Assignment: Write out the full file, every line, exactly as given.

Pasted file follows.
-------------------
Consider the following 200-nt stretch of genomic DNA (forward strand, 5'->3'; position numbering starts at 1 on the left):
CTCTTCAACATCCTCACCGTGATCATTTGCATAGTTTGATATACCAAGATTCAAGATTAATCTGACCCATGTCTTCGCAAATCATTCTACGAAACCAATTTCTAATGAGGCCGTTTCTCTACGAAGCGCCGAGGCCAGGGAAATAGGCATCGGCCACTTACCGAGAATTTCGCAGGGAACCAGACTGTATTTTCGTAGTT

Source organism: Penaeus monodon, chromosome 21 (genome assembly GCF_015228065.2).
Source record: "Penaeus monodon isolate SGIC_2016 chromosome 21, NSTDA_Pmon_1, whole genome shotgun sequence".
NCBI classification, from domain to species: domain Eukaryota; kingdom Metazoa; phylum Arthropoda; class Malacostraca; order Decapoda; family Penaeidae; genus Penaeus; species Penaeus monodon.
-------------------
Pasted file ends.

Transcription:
Consider the following 200-nt stretch of genomic DNA (forward strand, 5'->3'; position numbering starts at 1 on the left):
CTCTTCAACATCCTCACCGTGATCATTTGCATAGTTTGATATACCAAGATTCAAGATTAATCTGACCCATGTCTTCGCAAATCATTCTACGAAACCAATTTCTAATGAGGCCGTTTCTCTACGAAGCGCCGAGGCCAGGGAAATAGGCATCGGCCACTTACCGAGAATTTCGCAGGGAACCAGACTGTATTTTCGTAGTT

Source organism: Penaeus monodon, chromosome 21 (genome assembly GCF_015228065.2).
Source record: "Penaeus monodon isolate SGIC_2016 chromosome 21, NSTDA_Pmon_1, whole genome shotgun sequence".
NCBI classification, from domain to species: domain Eukaryota; kingdom Metazoa; phylum Arthropoda; class Malacostraca; order Decapoda; family Penaeidae; genus Penaeus; species Penaeus monodon.